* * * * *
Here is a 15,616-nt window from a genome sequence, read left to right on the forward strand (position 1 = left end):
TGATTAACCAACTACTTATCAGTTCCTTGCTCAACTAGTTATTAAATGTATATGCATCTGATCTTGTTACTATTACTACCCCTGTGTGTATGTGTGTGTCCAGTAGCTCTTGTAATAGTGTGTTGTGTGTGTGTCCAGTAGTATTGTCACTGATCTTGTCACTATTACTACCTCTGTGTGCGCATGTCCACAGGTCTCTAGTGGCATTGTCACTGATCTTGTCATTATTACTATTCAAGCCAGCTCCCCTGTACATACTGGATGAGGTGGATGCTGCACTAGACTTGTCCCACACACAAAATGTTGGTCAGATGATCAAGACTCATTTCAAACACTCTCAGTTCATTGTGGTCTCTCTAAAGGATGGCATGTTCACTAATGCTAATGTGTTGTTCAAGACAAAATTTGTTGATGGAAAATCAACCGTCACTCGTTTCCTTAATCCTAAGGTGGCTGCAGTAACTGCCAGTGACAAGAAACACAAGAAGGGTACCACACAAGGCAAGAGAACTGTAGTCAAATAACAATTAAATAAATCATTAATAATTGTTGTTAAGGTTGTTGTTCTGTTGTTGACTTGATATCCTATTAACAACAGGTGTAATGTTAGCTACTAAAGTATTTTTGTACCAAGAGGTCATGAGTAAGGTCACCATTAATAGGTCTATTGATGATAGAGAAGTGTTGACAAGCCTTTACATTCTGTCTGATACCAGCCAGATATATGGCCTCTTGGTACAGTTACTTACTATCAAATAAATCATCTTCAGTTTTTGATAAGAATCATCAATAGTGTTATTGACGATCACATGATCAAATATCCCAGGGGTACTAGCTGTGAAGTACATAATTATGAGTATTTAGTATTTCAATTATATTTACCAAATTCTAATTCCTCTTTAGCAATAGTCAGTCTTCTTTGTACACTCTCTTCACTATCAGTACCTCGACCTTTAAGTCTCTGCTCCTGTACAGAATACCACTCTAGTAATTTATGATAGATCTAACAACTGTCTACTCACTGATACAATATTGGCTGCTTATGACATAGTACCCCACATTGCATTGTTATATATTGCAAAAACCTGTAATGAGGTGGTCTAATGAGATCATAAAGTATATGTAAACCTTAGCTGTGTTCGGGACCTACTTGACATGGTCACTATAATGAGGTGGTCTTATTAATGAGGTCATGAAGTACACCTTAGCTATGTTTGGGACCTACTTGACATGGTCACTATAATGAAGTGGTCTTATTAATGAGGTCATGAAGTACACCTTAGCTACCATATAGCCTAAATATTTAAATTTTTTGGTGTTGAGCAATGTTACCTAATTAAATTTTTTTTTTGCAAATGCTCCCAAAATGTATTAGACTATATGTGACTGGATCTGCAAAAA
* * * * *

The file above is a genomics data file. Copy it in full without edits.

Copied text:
Here is a 15,616-nt window from a genome sequence, read left to right on the forward strand (position 1 = left end):
TGATTAACCAACTACTTATCAGTTCCTTGCTCAACTAGTTATTAAATGTATATGCATCTGATCTTGTTACTATTACTACCCCTGTGTGTATGTGTGTGTCCAGTAGCTCTTGTAATAGTGTGTTGTGTGTGTGTCCAGTAGTATTGTCACTGATCTTGTCACTATTACTACCTCTGTGTGCGCATGTCCACAGGTCTCTAGTGGCATTGTCACTGATCTTGTCATTATTACTATTCAAGCCAGCTCCCCTGTACATACTGGATGAGGTGGATGCTGCACTAGACTTGTCCCACACACAAAATGTTGGTCAGATGATCAAGACTCATTTCAAACACTCTCAGTTCATTGTGGTCTCTCTAAAGGATGGCATGTTCACTAATGCTAATGTGTTGTTCAAGACAAAATTTGTTGATGGAAAATCAACCGTCACTCGTTTCCTTAATCCTAAGGTGGCTGCAGTAACTGCCAGTGACAAGAAACACAAGAAGGGTACCACACAAGGCAAGAGAACTGTAGTCAAATAACAATTAAATAAATCATTAATAATTGTTGTTAAGGTTGTTGTTCTGTTGTTGACTTGATATCCTATTAACAACAGGTGTAATGTTAGCTACTAAAGTATTTTTGTACCAAGAGGTCATGAGTAAGGTCACCATTAATAGGTCTATTGATGATAGAGAAGTGTTGACAAGCCTTTACATTCTGTCTGATACCAGCCAGATATATGGCCTCTTGGTACAGTTACTTACTATCAAATAAATCATCTTCAGTTTTTGATAAGAATCATCAATAGTGTTATTGACGATCACATGATCAAATATCCCAGGGGTACTAGCTGTGAAGTACATAATTATGAGTATTTAGTATTTCAATTATATTTACCAAATTCTAATTCCTCTTTAGCAATAGTCAGTCTTCTTTGTACACTCTCTTCACTATCAGTACCTCGACCTTTAAGTCTCTGCTCCTGTACAGAATACCACTCTAGTAATTTATGATAGATCTAACAACTGTCTACTCACTGATACAATATTGGCTGCTTATGACATAGTACCCCACATTGCATTGTTATATATTGCAAAAACCTGTAATGAGGTGGTCTAATGAGATCATAAAGTATATGTAAACCTTAGCTGTGTTCGGGACCTACTTGACATGGTCACTATAATGAGGTGGTCTTATTAATGAGGTCATGAAGTACACCTTAGCTATGTTTGGGACCTACTTGACATGGTCACTATAATGAAGTGGTCTTATTAATGAGGTCATGAAGTACACCTTAGCTACCATATAGCCTAAATATTTAAATTTTTTGGTGTTGAGCAATGTTACCTAATTAAATTTTTTTTTTGCAAATGCTCCCAAAATGTATTAGACTATATGTGACTGGATCTGCAAAAA